The ripple effect of this narcissistic manipulation can be catastrophic. People have lost their careers, lost opportunities, and other relationships because of lies and rumors created simply because the narcissist needs to frame you as an abuser. All done to protect a fragile ego and a distorted self-image, which they believe has been threatened by your response.

Many survivors on the receiving end of this behavior (e.g., smear campaigns) may even experience their self-esteem erode. It may appear to be the mission of the narcissistic individual to paint the survivor as a horrible, bad person. Many narcissists may go to alarming lengths to spread their fabricated stories, reaching out to your friends, family, the public (if you are famous), or even your employer to discredit you. The consequences of this manipulation can extend far beyond the immediate emotional harm, infiltrating various aspects of your life and well-being. There are often many perks in the villainization of you. Sadly, many narcissists are successful, as this multilayered manipulation is natural for them.


Humans React to Threats, Abuse and Betrayal

Please understand this above all else: your feelings are valid. Reacting emotionally to cruelty, manipulation, betrayal, and other narcissistic abuse is normal and human. Anger, hurt, grief – these are all justified responses. You should never be shamed for having emotions, even intense ones. What matters most when it comes to your responses in these situations are your behaviors—how you conduct yourself in response to strong feelings. Refrain from toxic reactions like violence or revenge. But never apologize for the feelings themselves. Remember, you have every right to have feelings regarding mistreatment. Your emotional responses are valid and human. Holding onto this simple truth can be the lifeline that enables you to reclaim your emotional freedom when you find yourself trapped in the distorted reality a narcissistic partner has created.


Safety

Here is a reality that must be addressed. Yes, you absolutely have a right to your feelings, but safety must always take priority. Unfortunately, in many situations, survivors will have to manually override their natural reactions of anger, expressions of disbelief, and readiness for confrontation for safety reasons.

When a psychopath or narcissist is in a rage state associated with narcissistic injury, they are in the least control of themselves. This could potentially be dangerous. Even the usual emotional control they may display as their baseline with you will disappear. This is a time when many survivors will be at risk. Sadly, this is when some survivors (or the people / animals they love) are harmed. Our brain’s threat system has modes it can shift into for safety and survival reasons—for example, fight, flight, freeze, and appease. Although it may go against your personality style if you are a confident person who does not tolerate disrespect or betrayal, your brain may choose ‘appease’ as the best mode to keep you safe in that moment.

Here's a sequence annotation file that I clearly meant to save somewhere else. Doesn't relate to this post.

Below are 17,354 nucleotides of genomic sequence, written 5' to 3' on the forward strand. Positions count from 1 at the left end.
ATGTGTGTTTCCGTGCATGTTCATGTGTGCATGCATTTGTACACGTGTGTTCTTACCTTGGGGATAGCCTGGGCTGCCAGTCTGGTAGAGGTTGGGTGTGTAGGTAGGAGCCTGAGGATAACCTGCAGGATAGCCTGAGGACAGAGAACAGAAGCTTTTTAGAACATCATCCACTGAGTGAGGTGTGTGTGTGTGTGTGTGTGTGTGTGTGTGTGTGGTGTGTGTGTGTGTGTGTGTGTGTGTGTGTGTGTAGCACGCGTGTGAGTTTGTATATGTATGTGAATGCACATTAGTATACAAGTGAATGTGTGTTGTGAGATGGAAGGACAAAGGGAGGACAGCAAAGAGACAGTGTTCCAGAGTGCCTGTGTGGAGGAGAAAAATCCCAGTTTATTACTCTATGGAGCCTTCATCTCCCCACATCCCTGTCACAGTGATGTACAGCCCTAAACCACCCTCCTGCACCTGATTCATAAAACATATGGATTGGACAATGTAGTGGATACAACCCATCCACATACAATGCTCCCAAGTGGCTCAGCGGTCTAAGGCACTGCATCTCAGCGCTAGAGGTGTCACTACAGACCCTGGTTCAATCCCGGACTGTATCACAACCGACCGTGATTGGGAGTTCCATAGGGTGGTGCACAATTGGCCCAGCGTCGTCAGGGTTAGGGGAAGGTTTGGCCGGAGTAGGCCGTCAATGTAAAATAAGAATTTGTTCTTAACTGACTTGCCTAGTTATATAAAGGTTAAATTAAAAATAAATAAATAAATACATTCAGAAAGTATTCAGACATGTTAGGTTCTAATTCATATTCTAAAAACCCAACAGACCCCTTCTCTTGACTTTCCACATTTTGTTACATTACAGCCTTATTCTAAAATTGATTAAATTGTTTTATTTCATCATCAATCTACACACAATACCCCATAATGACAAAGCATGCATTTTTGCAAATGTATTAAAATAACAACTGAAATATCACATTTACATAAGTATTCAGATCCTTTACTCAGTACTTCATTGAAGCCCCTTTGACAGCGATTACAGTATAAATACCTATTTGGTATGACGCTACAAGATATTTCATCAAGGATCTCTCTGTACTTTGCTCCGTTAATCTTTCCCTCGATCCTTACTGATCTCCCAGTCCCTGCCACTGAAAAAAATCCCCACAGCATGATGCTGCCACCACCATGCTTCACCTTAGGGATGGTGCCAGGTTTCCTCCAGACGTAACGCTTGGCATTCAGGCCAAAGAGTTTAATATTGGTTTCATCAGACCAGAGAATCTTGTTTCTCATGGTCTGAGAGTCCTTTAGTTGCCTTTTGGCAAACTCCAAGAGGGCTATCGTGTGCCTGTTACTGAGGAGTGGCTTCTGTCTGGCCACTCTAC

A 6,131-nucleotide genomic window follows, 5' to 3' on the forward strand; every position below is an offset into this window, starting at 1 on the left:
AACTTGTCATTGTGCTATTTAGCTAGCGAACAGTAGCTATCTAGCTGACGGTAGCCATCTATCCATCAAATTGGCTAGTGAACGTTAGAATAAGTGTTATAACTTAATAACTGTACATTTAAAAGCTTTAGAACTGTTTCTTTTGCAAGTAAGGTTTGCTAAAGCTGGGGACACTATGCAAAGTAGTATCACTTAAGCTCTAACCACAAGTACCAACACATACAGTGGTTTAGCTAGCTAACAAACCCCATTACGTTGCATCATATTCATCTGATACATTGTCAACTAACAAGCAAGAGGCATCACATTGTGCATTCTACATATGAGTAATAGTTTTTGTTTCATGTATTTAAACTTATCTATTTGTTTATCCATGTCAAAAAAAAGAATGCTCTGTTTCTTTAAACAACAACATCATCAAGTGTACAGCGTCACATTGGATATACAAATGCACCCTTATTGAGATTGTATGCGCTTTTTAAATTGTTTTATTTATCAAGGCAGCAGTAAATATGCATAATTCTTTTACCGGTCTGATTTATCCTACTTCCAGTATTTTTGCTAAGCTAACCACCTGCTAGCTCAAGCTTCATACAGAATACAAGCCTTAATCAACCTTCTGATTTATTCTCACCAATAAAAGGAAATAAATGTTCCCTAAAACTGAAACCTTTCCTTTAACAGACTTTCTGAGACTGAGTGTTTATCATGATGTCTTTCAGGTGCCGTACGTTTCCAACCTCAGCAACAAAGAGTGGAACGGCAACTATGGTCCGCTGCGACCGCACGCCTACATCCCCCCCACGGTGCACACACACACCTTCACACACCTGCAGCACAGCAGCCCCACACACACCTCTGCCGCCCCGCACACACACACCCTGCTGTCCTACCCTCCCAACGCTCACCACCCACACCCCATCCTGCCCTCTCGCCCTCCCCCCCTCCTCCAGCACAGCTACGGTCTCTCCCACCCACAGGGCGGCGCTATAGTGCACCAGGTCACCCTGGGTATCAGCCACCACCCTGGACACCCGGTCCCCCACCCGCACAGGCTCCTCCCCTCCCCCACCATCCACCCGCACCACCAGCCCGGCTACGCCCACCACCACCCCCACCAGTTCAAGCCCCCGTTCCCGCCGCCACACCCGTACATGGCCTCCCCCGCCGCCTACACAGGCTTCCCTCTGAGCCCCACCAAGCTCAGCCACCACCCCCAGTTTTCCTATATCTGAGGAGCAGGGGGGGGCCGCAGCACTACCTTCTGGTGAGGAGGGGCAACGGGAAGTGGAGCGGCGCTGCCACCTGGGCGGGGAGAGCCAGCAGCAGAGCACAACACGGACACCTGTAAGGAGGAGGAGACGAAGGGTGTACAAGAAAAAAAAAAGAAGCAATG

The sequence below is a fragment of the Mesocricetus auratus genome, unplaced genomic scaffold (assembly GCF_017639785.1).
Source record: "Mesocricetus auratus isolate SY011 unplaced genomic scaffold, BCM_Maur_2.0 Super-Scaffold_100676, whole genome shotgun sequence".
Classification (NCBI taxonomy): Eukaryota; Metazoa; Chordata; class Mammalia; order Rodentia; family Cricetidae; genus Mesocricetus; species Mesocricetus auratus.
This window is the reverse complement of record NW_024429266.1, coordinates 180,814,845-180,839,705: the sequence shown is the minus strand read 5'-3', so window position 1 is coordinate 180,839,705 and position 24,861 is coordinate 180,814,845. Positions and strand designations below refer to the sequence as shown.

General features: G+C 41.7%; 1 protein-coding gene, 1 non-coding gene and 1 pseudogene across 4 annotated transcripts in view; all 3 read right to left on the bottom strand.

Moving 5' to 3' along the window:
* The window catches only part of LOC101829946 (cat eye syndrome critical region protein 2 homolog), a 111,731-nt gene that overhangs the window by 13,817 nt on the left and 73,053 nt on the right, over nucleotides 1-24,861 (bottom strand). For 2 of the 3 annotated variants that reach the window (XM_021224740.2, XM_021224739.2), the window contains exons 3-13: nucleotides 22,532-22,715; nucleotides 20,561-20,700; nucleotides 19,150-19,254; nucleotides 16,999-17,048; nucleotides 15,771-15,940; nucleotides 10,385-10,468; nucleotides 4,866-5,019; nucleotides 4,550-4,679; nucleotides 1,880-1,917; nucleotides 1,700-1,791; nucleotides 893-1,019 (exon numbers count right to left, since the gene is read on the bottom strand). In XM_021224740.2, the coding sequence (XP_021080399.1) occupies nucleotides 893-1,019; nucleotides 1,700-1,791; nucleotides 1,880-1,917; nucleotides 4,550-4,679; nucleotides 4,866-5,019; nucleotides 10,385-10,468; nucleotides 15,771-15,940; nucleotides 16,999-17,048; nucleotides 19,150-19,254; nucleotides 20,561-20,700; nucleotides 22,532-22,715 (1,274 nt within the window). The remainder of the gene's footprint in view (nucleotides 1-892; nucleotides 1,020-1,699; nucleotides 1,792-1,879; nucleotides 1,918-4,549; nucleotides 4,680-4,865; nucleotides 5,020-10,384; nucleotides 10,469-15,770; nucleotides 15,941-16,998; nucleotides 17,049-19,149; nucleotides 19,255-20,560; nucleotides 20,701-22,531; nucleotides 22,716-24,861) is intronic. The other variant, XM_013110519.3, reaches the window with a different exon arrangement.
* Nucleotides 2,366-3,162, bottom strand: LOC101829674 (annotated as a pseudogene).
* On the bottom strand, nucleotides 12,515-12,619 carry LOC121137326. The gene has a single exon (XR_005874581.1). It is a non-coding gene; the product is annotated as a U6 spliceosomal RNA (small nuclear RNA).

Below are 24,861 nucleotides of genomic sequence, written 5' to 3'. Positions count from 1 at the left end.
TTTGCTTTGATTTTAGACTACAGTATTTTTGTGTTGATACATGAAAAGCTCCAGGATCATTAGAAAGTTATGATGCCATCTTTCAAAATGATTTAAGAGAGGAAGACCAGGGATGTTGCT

Do not look at the appease mode as a weakness. It is a state of survival; it has value. Often, the appease mode of survival will shift your focus away from engaging or escalating the argument with them. With that being said, a person cannot live in an appease mode long-term. That could quickly set the stage for a trauma-related condition, health problems, and further disconnect you from your authentic self (e.g., loss of sense of self).

To live in any of the survival modes full-time because of your partner is not only emotionally draining but also a serious red flag for long-term harm to your well-being. A few basics for safety

  • Fact-check their claims objectively before internalizing accusations (e.g., “You’re so selfish!” “Actually, you’re the abuser!” – all likely untrue.)

  • Refrain from defending yourself or explaining your emotional state.

  • Document all interactions to counter gaslighting attempts.

  • If they are actively in a state of rage, shift your focus toward de-escalation and safety. What are ways you can remove yourself from immediate potential harm or danger?

  • Keep your plans to yourself.

  • Keep your suspicions of their personality disorder to yourself.

  • If they offer an empty apology afterward (e.g., gifts or words such as, ‘I’ve changed’), try to avoid re-engaging in the initial explosive encounter if at all possible. Respond neutrally. Hopefully, you have other plans for your safety and future. Understand that a hyperactive ego-threat system (i.e., narcissistic rage) is not voluntarily under their control to simply get rid of, even if they try to convince you the rage will never happen again.


Conclusion

Navigating the intricate maze of a relationship with a narcissistic or psychopathic individual is a monumental challenge. The emotional and psychological toll can be crippling. However, understanding the tactics they employ can be the first step in reclaiming your life.

You deserved empathy that was denied. You deserved compassion that was never given. Now it is time to direct everything you wanted from your abuser – all that care and validation – inward. You are enough. You always were.

You are not the problem for having human reactions to betrayal or abuse; the narcissist is the problem for initiating this cycle of abuse to begin with.